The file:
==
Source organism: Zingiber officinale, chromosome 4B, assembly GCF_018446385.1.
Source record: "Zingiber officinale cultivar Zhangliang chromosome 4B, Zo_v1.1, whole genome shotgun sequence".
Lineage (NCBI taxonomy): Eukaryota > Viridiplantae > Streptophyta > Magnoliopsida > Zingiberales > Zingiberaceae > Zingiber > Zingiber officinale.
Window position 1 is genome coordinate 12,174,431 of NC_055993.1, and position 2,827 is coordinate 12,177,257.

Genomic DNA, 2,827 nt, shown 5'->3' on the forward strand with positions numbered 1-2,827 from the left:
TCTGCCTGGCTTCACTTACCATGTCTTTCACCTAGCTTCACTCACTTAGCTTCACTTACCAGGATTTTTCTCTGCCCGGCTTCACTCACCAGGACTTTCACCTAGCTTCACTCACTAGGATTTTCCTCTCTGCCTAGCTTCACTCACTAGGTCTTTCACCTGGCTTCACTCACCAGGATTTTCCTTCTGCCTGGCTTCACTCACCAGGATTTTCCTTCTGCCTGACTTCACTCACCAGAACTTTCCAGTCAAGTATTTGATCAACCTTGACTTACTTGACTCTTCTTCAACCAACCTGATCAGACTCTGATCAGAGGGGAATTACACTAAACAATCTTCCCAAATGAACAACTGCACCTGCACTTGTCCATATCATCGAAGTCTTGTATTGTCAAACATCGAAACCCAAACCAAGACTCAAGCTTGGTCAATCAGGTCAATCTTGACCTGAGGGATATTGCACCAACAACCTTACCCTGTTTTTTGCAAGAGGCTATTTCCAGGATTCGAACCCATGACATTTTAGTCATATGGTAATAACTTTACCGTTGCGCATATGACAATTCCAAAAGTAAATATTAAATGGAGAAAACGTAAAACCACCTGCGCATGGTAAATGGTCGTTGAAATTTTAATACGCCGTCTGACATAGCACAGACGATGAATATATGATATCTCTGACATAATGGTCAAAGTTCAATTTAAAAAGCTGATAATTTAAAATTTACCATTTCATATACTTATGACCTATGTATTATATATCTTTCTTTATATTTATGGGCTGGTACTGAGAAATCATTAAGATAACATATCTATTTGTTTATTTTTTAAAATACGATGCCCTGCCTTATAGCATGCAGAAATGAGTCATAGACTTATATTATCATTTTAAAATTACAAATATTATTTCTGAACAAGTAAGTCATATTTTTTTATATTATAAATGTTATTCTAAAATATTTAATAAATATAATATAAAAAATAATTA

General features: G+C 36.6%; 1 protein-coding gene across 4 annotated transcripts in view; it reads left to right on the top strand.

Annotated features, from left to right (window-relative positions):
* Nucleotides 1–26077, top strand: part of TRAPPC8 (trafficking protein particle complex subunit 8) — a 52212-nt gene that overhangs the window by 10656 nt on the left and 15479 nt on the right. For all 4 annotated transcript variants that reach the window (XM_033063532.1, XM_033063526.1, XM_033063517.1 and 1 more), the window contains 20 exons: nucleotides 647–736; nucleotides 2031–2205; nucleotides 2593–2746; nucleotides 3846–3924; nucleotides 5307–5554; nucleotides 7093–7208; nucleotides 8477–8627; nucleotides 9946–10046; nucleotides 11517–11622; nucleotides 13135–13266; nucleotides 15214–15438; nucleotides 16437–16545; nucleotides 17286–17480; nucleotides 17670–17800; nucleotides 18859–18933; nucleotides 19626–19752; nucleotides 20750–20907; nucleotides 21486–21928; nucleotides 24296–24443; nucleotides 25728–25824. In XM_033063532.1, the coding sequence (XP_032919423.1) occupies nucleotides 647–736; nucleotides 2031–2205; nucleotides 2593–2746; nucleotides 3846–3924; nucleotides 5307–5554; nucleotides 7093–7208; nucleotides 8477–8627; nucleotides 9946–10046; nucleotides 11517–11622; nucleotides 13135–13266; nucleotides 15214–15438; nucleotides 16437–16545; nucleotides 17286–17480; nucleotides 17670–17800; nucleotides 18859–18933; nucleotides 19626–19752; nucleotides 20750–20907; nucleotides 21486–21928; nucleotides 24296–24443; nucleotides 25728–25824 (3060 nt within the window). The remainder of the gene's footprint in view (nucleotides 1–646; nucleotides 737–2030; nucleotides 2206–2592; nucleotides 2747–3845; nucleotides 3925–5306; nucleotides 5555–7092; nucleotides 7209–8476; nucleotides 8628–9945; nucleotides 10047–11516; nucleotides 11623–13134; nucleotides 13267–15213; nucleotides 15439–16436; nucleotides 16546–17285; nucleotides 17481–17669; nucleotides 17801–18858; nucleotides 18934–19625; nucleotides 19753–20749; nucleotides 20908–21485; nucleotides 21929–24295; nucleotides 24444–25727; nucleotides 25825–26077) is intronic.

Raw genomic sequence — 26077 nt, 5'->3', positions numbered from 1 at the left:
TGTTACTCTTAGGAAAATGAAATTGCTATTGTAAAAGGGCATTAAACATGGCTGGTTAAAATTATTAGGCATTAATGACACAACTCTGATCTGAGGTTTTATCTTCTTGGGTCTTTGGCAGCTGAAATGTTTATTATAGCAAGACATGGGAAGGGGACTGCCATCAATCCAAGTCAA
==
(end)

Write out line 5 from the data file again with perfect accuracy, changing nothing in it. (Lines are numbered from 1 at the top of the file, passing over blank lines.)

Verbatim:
Genomic DNA, 2,827 nt, shown 5'->3' on the forward strand with positions numbered 1-2,827 from the left: